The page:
had proven successful lu this lan
guage:
"No inference is here Intended
that the law provided by the States
against false and defamatory publi
cations should not be enforced. He
who has time renders a service to
public morals and public trauqutllty
ln reforming these abuses by salu
tary coercions of the law, but the
experiment Is noted to prove that
since truth and reason have main
tained their ground against false
opinions in league with false facts,
the press, confined to truth, needs
no oilier legal restraint.
"The public Judgment will correct
false reasonings and opinions on a
full hearing of all parties, and no
other definite line can be drawn be
tween the Inestimable liberty of the
press and Its demoralizing licen
OfeTB
flour r wo
Seal
sblpstolt (sacked).
Bran M
Mixed reed
uay ston
Irish Potatoes
liens v ft
f rying chickens
kg' 'tos
Mutter w ft
(leans r bushel....
Macon r a
Lard r ft
Tallnw r ft
3orgham Molauet.
salt f bbl
Hon ay
Hesnwax r
nm.
tat
so
t a
i so
i at
inuo
l oo
s
10
u
K.
too
II
o
i a
to
so
RUBBER
Blood
Warmers
There is comfort
in the use of i
hot water bottle.
We offer the
highest grade
and most ap
proved shapes
in full capacity
rubber bags and
bottles.
LAAKM AN'S
DRUG STORE
as. BSSUM,
Presides!.
a. i. am.,
Vlc.-Pres
St. P. OA.YC1. nastuer.
II I HIM.
Artminiatr ators ' Notice.
N.iUea la her.hr given that letters of sd
ministration were granted to the under
l tel he tha Prorata Court Of St. ( ran
cols county , Missouri . dated tha list day of
November, nam. on me estate o,
KtTTIK 8HTUKRLAMD. Dec'd,
ah tsaraona ha irlna claims against aald es
are reeuireo to sxdidu mem to roe
fate
adiiilBtstrater for auowai
tne oat. oi isu
mar las nracludad from nnr lasosfl
K .anioitau lor Kit. iwshcs
within one
letters, or they
l ot said
ear Ma the
aar ha araelu
etata: and If aae
within two ysars from th. date of said let
far. laanr arlll ha forever haired.
. X. rUfMIHO.
IHBQBShai a, tSM.
Adair.
N. LEDBCTTCft -
Attorn ky-at-law
FANMINfeOM. MlMOWftt.
Cpaeaalsrtsaasatol
ot I
CAPITAL STUCK M0.000.0O
Surplus aud profit $30,000.00
hDoss. a gsaaral Banklag sad Hi
nohapgu ;msi"s.s
Interest pal. an time deposits.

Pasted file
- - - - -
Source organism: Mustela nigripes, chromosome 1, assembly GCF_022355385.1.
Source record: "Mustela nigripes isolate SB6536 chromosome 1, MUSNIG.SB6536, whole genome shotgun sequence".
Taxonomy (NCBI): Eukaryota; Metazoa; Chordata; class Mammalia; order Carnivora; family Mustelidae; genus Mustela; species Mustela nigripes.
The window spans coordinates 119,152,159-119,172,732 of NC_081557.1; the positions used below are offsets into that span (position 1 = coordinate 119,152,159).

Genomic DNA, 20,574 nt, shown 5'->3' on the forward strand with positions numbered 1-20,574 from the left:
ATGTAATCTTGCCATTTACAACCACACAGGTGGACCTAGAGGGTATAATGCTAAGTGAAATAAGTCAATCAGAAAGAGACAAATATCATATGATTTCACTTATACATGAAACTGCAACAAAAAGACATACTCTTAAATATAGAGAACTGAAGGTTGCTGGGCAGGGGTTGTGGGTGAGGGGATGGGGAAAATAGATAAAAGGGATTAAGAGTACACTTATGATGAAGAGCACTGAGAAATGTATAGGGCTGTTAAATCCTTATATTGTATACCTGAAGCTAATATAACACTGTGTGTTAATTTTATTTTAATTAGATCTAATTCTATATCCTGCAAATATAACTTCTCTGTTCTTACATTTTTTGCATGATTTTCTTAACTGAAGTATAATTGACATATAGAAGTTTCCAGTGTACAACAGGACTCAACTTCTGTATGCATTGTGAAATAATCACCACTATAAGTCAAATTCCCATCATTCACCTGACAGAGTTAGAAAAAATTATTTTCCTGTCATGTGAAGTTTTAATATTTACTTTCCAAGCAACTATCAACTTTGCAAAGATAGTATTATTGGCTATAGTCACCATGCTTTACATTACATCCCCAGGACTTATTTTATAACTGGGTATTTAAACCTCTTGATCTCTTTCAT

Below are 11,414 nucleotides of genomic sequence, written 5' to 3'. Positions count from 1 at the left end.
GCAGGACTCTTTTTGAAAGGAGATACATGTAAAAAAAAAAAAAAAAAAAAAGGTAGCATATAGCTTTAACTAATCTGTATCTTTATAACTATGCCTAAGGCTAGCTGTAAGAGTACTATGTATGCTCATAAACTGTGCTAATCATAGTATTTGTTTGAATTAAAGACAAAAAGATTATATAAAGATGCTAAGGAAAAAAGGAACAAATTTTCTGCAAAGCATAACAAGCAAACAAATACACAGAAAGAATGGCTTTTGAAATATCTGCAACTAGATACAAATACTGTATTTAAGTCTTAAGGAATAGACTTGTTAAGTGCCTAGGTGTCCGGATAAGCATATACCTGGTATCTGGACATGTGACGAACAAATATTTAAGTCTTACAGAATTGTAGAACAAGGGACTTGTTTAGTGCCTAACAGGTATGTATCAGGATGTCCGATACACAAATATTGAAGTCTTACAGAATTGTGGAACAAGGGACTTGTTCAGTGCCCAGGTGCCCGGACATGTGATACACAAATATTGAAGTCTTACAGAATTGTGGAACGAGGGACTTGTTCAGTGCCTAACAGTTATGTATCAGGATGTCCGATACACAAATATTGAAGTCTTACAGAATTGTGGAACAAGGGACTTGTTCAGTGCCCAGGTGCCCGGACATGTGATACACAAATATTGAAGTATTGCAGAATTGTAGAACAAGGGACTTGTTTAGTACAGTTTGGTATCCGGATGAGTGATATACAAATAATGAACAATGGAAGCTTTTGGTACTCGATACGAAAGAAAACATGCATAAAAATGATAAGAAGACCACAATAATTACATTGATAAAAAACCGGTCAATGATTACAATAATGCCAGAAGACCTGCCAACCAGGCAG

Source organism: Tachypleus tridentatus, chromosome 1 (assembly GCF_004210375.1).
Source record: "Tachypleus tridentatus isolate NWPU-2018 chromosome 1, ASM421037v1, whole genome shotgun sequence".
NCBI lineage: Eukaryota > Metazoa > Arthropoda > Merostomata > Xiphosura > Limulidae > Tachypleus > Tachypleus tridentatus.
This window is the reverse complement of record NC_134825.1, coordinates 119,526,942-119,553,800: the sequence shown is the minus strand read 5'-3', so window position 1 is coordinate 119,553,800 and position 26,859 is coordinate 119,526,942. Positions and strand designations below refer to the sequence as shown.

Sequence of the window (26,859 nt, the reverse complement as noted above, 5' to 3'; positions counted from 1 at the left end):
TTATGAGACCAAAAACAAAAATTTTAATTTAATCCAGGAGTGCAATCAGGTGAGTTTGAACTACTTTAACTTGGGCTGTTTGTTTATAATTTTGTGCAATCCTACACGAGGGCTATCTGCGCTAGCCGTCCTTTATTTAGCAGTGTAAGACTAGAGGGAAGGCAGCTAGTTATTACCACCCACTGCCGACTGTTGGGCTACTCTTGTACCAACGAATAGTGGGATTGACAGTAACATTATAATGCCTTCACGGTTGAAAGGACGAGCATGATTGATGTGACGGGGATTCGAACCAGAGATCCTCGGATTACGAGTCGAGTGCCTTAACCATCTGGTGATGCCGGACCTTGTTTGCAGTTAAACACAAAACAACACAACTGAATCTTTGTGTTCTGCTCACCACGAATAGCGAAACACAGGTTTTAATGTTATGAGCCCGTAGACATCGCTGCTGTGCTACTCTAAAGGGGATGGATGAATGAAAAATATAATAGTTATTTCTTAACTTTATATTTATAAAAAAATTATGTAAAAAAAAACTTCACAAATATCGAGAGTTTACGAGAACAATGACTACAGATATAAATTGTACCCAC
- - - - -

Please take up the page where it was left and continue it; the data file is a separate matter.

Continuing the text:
Insured against burglary la the
Fidelity aad Caauslty Oo., ot NY
Qtpotitary of County pundt.
COLLECTIONS A BTBC1ALTT.
MB. BRYAN
Ah a groat Commoner In whose
purity of purpose men of all parlies
have absolute confidence, William
Mryan has a great opportunity to
render service to his fellows. That
he will grasp this opportunity no one
will doubt. He will do It from tho
lecture platform; he will do it iu
newspaper Interviews; hut best of all
he will do It through his own pub
licationThe Commonera paper
that is now steadily forging to the
font because through Its columns
the American people may continually
keep In touch with Mr. Bryan's opln
ion upon public questions and with
his efforts for the public welfare
Mr. Bryan announces that he has
auain assumed editorial charge of
The Commoner and that he will give
active, personal attention to theedi
torial department.
Men of all political parties have a
deep and abiding interest In the fight
which Mr. Bryan is to wage through
the columns of The Commoner. It
Is a light for the public welfare;
right against the encroachment by
special Interests upon the public in
tercsts; a fight for the protection of
the men who, In pofesslonal office,
in the farm. In counting room or In
workshop give honest toil for their
livelihood. It is a fight to preserve
popular government as the fathers
found it.
In tho initial number of The Com
moncr printed iu 1H01 Mr. Bryan
said: The Commoner will be sat
Isfi. d if, by fidelity to the people,
proves Its right to the name which
has been chosen." The Commoner
has proved Us right to the name and
het'iiuse It is giving this proof iu
abundance Tho Commoner deserves
the support of the American people
Feeling that a wider circulation of
The Commoner in our section will
materially advance the democratic
cause, aud that a large per cent of
our readers, as well as others who
should be regular readers of our pa
per, will take pleasure in helping to
Increase The Commoner's influence
In this community, we have made
special arrangements witn asr.
Bryan whereby we can furnish The
Commoner and Tha Kannlnfton
Times at tbe exceptionally low mt
of m, each for on year. This
pedal rase holds Mod for a
time esju. Oxwata ahoaki bo
direct to this
DIBKCTOBS - -
Peter Giessiny,, J. R. Klein,
W. F. Doss, M. F. Csyct.
W. R. Lang, A. J. Zwart,
W. M. Harlan.
W. N. FLEMING,
Notary Public
Real Estate
Loans
Insurance
Your Business Is Respectfully Solicited.
OFFICE IN REALTY BUILDING.
Farming-ton, Mo., Phone 71
Merrill Pipkin,
Lawyer,
Abstracter.
Real Estate,
Loan and
Insurance
Agent.
FARMINGTON.
Office over St. Frsncois Count; Bank
PHONE No. 67.
Executor's Notice.
Notice I) tt.rsbr siren tfiat letter tasla
nientary were granted to th. unilerstgaeil
b the Pnilnite Court of St. rrancois county,
Mo , dated the IStU dar of December, law,
oo the .state of
JAKK KKNUAi.l.. Deceased.
All persons having claims against said es
tate are required to exhibit ith.ro to the
executor lor allowance wnmn one
from th, data ol said letters
aaay be precluded from a
agist., and If not exhibit
MO.
rear
or they
ny benefit of said
sd for allowance
wnaia two years rrom ine date or said
letters they will IM forever barred.
JA8. W. ISATON. ttxecotor.
Decern I r sj, IBM.
JACOB HELBER,
OIALCRIM
HARDWARE Mia
Itettoiil ruMMITUllBt I
.a.-rss-we-s saws
H .